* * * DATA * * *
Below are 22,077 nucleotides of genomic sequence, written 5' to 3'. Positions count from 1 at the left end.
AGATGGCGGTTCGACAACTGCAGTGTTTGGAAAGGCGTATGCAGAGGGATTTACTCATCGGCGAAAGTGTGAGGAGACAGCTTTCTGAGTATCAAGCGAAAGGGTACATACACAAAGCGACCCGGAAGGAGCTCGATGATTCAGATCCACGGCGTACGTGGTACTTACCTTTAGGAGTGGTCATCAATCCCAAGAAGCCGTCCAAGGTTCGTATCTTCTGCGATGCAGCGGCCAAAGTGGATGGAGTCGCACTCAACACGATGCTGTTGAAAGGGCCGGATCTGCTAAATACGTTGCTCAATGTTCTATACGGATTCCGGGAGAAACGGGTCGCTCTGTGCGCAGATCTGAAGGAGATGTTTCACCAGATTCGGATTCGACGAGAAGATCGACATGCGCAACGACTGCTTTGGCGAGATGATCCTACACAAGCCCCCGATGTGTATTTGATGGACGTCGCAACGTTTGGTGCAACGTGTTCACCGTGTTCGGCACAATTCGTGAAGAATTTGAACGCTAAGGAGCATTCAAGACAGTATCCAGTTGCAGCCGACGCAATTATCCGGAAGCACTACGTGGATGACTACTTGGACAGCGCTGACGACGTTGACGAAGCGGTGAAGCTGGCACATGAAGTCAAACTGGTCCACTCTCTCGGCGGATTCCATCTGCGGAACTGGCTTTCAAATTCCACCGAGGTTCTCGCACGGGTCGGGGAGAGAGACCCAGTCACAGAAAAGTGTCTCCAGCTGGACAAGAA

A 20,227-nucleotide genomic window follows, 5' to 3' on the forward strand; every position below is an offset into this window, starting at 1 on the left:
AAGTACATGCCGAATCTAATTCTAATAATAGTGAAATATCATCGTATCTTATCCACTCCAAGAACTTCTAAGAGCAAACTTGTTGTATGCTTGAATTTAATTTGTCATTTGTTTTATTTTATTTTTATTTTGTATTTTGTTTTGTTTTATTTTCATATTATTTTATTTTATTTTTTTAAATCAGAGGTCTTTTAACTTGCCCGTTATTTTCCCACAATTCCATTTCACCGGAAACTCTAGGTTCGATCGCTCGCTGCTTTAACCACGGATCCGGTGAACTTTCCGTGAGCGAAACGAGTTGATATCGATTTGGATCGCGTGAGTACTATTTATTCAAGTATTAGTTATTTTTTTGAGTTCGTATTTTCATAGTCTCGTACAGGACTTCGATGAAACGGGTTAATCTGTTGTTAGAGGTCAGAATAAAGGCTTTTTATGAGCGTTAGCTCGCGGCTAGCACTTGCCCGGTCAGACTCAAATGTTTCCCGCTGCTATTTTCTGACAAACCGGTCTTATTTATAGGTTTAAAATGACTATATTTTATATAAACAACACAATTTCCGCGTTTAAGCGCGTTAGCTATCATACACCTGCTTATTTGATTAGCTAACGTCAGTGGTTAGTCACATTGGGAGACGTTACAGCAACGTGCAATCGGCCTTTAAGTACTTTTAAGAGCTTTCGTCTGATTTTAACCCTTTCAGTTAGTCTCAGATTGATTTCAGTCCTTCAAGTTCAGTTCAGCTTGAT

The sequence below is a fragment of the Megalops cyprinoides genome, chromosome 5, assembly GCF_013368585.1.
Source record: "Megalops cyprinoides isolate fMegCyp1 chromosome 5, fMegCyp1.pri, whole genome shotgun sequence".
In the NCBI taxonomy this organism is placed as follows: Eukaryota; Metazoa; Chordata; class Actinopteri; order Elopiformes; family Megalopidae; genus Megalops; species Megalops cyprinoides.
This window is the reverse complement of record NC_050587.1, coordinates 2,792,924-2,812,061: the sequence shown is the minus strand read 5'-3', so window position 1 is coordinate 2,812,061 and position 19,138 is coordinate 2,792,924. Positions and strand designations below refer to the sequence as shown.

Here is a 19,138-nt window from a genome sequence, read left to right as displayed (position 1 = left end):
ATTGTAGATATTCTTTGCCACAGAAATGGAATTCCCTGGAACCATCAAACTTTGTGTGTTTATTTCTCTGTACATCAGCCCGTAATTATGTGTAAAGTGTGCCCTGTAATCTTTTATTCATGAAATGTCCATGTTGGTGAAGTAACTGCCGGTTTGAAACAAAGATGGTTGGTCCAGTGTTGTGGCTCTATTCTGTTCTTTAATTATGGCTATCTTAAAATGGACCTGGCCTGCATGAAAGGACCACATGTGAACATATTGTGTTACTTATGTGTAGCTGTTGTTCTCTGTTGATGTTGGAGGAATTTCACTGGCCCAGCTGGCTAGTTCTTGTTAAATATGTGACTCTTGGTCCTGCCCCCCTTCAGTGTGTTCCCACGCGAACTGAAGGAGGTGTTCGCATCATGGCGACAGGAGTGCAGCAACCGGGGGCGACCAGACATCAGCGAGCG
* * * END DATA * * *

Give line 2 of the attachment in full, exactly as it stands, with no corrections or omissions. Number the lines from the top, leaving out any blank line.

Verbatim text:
AGATGGCGGTTCGACAACTGCAGTGTTTGGAAAGGCGTATGCAGAGGGATTTACTCATCGGCGAAAGTGTGAGGAGACAGCTTTCTGAGTATCAAGCGAAAGGGTACATACACAAAGCGACCCGGAAGGAGCTCGATGATTCAGATCCACGGCGTACGTGGTACTTACCTTTAGGAGTGGTCATCAATCCCAAGAAGCCGTCCAAGGTTCGTATCTTCTGCGATGCAGCGGCCAAAGTGGATGGAGTCGCACTCAACACGATGCTGTTGAAAGGGCCGGATCTGCTAAATACGTTGCTCAATGTTCTATACGGATTCCGGGAGAAACGGGTCGCTCTGTGCGCAGATCTGAAGGAGATGTTTCACCAGATTCGGATTCGACGAGAAGATCGACATGCGCAACGACTGCTTTGGCGAGATGATCCTACACAAGCCCCCGATGTGTATTTGATGGACGTCGCAACGTTTGGTGCAACGTGTTCACCGTGTTCGGCACAATTCGTGAAGAATTTGAACGCTAAGGAGCATTCAAGACAGTATCCAGTTGCAGCCGACGCAATTATCCGGAAGCACTACGTGGATGACTACTTGGACAGCGCTGACGACGTTGACGAAGCGGTGAAGCTGGCACATGAAGTCAAACTGGTCCACTCTCTCGGCGGATTCCATCTGCGGAACTGGCTTTCAAATTCCACCGAGGTTCTCGCACGGGTCGGGGAGAGAGACCCAGTCACAGAAAAGTGTCTCCAGCTGGACAAGAA